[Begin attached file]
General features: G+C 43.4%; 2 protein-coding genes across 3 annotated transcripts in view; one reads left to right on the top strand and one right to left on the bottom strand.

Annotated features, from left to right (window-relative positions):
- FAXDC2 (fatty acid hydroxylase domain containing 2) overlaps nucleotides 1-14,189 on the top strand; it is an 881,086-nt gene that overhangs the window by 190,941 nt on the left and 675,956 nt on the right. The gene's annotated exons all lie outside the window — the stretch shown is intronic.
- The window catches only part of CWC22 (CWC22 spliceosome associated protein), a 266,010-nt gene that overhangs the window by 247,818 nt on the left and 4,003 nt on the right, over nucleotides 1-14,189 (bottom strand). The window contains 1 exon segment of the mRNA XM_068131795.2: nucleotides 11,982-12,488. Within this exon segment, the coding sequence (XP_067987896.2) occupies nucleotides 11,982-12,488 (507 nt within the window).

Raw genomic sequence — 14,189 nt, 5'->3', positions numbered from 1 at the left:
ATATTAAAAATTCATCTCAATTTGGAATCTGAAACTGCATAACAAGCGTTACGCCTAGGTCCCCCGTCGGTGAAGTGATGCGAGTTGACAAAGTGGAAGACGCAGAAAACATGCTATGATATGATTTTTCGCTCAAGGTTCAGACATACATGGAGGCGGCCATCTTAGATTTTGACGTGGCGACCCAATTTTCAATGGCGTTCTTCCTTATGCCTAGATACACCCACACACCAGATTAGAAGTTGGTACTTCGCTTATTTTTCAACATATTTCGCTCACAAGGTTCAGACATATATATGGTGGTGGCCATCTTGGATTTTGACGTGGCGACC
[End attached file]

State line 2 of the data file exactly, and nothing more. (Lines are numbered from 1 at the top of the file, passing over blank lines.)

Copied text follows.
Annotated features, from left to right (window-relative positions):